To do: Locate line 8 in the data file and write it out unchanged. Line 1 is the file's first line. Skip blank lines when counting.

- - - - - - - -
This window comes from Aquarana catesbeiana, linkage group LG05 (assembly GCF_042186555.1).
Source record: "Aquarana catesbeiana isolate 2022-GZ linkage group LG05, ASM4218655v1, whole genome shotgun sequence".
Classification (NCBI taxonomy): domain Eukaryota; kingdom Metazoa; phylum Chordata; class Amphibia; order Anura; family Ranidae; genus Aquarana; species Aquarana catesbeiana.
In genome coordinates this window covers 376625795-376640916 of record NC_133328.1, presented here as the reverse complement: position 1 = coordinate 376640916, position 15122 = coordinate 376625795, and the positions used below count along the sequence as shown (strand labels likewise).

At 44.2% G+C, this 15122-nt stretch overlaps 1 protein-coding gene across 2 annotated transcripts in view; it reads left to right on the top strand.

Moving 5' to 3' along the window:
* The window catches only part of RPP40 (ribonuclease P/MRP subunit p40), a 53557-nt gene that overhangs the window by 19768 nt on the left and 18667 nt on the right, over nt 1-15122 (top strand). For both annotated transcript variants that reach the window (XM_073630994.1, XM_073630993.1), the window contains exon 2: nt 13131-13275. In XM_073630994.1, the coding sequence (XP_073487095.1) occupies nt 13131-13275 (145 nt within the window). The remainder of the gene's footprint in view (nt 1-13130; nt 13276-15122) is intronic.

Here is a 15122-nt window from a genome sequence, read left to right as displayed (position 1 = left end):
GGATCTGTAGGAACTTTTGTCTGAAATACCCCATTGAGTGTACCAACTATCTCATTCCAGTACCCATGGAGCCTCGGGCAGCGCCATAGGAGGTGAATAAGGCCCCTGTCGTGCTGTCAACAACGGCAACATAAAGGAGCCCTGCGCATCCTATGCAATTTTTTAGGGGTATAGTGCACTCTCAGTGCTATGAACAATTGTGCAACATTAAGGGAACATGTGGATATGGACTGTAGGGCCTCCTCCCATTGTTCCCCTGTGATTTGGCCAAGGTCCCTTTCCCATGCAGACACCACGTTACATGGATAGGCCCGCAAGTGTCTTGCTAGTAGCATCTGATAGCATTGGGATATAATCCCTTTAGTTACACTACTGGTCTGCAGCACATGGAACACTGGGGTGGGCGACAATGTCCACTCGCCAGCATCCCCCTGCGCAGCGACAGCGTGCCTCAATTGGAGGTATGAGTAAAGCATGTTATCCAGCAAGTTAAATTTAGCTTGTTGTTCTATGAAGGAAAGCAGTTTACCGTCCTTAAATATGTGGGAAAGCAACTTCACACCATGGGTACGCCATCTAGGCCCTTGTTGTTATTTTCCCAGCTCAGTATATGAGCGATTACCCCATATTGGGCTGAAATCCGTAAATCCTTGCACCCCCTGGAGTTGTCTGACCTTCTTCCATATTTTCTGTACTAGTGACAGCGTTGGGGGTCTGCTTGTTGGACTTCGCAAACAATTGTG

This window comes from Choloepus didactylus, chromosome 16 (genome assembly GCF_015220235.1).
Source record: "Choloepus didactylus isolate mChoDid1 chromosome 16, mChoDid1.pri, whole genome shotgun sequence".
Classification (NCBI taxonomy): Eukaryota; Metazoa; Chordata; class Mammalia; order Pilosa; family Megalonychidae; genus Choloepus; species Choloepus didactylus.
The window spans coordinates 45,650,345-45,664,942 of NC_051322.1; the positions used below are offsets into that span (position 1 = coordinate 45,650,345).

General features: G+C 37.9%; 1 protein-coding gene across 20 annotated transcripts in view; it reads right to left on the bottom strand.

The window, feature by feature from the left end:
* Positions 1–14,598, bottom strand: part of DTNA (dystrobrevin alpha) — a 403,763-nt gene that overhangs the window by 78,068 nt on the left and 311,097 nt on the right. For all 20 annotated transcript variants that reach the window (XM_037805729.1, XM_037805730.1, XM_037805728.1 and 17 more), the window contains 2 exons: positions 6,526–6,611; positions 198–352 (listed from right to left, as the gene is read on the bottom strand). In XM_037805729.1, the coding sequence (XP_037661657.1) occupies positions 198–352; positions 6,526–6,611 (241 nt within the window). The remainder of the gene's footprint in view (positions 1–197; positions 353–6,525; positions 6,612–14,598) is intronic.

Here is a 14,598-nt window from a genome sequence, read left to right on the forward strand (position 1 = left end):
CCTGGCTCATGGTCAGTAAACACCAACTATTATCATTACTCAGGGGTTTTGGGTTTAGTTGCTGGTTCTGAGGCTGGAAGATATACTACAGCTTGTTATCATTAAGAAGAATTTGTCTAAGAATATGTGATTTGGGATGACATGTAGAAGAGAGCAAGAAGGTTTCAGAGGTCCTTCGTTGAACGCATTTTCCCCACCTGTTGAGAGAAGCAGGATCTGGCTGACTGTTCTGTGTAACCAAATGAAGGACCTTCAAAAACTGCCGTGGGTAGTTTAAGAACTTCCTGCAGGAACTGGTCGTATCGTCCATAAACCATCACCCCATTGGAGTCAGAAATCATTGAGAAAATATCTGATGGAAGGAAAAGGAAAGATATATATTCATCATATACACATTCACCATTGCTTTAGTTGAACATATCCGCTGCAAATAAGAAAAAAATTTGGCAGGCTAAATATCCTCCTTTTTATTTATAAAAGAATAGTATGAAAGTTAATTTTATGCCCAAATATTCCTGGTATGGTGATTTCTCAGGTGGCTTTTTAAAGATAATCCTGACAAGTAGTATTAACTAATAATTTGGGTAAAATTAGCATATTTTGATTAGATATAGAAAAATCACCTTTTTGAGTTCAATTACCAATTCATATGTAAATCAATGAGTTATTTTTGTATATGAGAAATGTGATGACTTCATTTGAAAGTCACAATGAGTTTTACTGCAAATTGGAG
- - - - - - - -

Here is a 15122-nt window from a genome sequence, read left to right as displayed (position 1 = left end):